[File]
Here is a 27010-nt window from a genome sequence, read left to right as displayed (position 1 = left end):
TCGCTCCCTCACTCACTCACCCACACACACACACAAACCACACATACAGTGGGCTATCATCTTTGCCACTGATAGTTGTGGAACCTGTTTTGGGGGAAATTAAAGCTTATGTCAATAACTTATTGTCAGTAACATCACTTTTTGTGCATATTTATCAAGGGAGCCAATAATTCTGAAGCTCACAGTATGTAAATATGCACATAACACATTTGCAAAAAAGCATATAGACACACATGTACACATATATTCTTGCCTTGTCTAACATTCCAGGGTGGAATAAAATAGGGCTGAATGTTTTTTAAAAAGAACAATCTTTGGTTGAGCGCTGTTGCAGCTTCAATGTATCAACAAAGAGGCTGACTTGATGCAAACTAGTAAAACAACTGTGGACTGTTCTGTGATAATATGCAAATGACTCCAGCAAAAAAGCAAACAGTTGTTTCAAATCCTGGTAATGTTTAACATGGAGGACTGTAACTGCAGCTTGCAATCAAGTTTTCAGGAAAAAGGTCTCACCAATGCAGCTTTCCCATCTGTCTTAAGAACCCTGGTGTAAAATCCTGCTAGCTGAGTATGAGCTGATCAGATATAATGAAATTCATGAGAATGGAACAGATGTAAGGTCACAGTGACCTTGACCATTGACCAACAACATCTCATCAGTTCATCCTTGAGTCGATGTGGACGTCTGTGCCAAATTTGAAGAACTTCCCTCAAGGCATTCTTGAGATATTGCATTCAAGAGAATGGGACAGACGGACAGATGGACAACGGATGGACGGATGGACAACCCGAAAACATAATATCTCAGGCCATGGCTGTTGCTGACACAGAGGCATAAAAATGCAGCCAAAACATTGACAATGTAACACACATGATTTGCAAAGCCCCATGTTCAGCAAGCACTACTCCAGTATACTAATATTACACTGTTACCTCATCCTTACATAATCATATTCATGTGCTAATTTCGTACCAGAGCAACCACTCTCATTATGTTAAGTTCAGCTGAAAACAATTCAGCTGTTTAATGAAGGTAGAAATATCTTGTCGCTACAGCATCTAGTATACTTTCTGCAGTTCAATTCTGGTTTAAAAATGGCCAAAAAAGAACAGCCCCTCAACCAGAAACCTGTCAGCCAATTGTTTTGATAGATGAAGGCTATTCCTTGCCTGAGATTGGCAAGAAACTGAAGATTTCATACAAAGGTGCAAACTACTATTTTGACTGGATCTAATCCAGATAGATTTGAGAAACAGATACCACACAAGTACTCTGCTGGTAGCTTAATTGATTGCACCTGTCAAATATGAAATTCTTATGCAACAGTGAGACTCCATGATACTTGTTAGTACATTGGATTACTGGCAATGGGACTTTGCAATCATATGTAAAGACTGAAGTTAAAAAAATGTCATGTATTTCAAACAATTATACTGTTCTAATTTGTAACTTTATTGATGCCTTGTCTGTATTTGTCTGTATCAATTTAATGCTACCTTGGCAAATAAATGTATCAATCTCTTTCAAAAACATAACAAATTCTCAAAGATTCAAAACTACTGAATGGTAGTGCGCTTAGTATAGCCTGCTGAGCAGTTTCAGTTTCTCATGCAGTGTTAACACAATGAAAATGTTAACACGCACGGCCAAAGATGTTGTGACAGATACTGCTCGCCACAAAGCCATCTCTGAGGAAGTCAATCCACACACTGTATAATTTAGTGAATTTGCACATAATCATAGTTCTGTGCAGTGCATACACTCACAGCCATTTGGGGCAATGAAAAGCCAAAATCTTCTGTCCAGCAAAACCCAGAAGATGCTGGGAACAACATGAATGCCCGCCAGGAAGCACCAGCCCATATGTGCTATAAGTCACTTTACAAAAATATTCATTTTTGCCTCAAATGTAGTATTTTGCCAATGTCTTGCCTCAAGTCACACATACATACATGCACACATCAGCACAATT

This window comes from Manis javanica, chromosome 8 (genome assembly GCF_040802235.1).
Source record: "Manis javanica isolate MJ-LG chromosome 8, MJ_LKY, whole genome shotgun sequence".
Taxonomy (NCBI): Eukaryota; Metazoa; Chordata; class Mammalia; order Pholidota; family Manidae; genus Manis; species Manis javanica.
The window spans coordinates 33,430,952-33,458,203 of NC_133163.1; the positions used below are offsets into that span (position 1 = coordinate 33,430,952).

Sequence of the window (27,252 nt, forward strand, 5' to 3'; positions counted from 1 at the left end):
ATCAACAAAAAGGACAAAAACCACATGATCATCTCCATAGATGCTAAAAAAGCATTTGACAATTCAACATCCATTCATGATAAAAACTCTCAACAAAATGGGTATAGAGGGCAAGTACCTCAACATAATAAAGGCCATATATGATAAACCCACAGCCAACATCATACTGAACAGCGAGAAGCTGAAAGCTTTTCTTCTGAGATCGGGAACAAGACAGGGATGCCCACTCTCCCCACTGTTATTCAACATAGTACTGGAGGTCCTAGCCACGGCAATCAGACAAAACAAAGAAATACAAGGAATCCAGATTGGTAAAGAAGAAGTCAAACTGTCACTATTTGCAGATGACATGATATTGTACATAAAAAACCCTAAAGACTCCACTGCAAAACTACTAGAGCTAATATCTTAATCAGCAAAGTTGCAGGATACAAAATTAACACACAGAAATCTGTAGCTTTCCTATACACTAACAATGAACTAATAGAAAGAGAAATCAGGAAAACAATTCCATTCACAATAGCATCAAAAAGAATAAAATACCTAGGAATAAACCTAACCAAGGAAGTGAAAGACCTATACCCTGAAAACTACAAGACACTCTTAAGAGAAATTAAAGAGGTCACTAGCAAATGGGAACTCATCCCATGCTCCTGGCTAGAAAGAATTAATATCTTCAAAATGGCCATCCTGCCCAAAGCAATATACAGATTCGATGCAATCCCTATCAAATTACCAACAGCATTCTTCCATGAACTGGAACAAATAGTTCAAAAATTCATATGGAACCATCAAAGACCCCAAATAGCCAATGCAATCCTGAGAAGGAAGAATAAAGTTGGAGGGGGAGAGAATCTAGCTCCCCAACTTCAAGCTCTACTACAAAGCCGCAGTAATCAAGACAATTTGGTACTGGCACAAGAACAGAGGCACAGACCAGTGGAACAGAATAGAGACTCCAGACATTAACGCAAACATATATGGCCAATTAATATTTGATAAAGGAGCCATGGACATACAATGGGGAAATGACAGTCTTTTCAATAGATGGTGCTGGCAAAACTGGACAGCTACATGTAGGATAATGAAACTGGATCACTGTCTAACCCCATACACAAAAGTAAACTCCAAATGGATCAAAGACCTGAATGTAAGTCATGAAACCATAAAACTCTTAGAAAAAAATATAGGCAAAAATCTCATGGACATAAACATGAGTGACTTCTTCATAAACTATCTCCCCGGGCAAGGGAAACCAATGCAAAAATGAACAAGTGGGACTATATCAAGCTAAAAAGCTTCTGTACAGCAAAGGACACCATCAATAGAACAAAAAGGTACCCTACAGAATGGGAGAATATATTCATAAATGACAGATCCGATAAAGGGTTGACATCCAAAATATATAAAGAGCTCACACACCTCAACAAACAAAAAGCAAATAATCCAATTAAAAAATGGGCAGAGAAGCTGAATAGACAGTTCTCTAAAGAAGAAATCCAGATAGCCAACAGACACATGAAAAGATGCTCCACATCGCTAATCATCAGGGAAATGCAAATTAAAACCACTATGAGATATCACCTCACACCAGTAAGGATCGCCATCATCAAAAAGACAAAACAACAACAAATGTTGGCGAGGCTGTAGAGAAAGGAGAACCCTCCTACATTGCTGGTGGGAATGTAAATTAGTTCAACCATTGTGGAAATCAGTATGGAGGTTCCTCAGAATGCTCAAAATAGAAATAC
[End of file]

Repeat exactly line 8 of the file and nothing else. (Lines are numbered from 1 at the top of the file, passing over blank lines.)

ATCAACAAAAAGGACAAAAACCACATGATCATCTCCATAGATGCTAAAAAAGCATTTGACAATTCAACATCCATTCATGATAAAAACTCTCAACAAAATGGGTATAGAGGGCAAGTACCTCAACATAATAAAGGCCATATATGATAAACCCACAGCCAACATCATACTGAACAGCGAGAAGCTGAAAGCTTTTCTTCTGAGATCGGGAACAAGACAGGGATGCCCACTCTCCCCACTGTTATTCAACATAGTACTGGAGGTCCTAGCCACGGCAATCAGACAAAACAAAGAAATACAAGGAATCCAGATTGGTAAAGAAGAAGTCAAACTGTCACTATTTGCAGATGACATGATATTGTACATAAAAAACCCTAAAGACTCCACTGCAAAACTACTAGAGCTAATATCTTAATCAGCAAAGTTGCAGGATACAAAATTAACACACAGAAATCTGTAGCTTTCCTATACACTAACAATGAACTAATAGAAAGAGAAATCAGGAAAACAATTCCATTCACAATAGCATCAAAAAGAATAAAATACCTAGGAATAAACCTAACCAAGGAAGTGAAAGACCTATACCCTGAAAACTACAAGACACTCTTAAGAGAAATTAAAGAGGTCACTAGCAAATGGGAACTCATCCCATGCTCCTGGCTAGAAAGAATTAATATCTTCAAAATGGCCATCCTGCCCAAAGCAATATACAGATTCGATGCAATCCCTATCAAATTACCAACAGCATTCTTCCATGAACTGGAACAAATAGTTCAAAAATTCATATGGAACCATCAAAGACCCCAAATAGCCAATGCAATCCTGAGAAGGAAGAATAAAGTTGGAGGGGGAGAGAATCTAGCTCCCCAACTTCAAGCTCTACTACAAAGCCGCAGTAATCAAGACAATTTGGTACTGGCACAAGAACAGAGGCACAGACCAGTGGAACAGAATAGAGACTCCAGACATTAACGCAAACATATATGGCCAATTAATATTTGATAAAGGAGCCATGGACATACAATGGGGAAATGACAGTCTTTTCAATAGATGGTGCTGGCAAAACTGGACAGCTACATGTAGGATAATGAAACTGGATCACTGTCTAACCCCATACACAAAAGTAAACTCCAAATGGATCAAAGACCTGAATGTAAGTCATGAAACCATAAAACTCTTAGAAAAAAATATAGGCAAAAATCTCATGGACATAAACATGAGTGACTTCTTCATAAACTATCTCCCCGGGCAAGGGAAACCAATGCAAAAATGAACAAGTGGGACTATATCAAGCTAAAAAGCTTCTGTACAGCAAAGGACACCATCAATAGAACAAAAAGGTACCCTACAGAATGGGAGAATATATTCATAAATGACAGATCCGATAAAGGGTTGACATCCAAAATATATAAAGAGCTCACACACCTCAACAAACAAAAAGCAAATAATCCAATTAAAAAATGGGCAGAGAAGCTGAATAGACAGTTCTCTAAAGAAGAAATCCAGATAGCCAACAGACACATGAAAAGATGCTCCACATCGCTAATCATCAGGGAAATGCAAATTAAAACCACTATGAGATATCACCTCACACCAGTAAGGATCGCCATCATCAAAAAGACAAAACAACAACAAATGTTGGCGAGGCTGTAGAGAAAGGAGAACCCTCCTACATTGCTGGTGGGAATGTAAATTAGTTCAACCATTGTGGAAATCAGTATGGAGGTTCCTCAGAATGCTCAAAATAGAAATAC